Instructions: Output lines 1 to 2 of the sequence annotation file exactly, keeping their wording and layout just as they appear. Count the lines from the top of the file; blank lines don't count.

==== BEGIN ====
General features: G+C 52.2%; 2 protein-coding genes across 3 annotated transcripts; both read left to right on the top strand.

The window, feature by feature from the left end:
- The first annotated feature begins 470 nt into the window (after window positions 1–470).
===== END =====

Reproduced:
General features: G+C 52.2%; 2 protein-coding genes across 3 annotated transcripts; both read left to right on the top strand.

The window, feature by feature from the left end: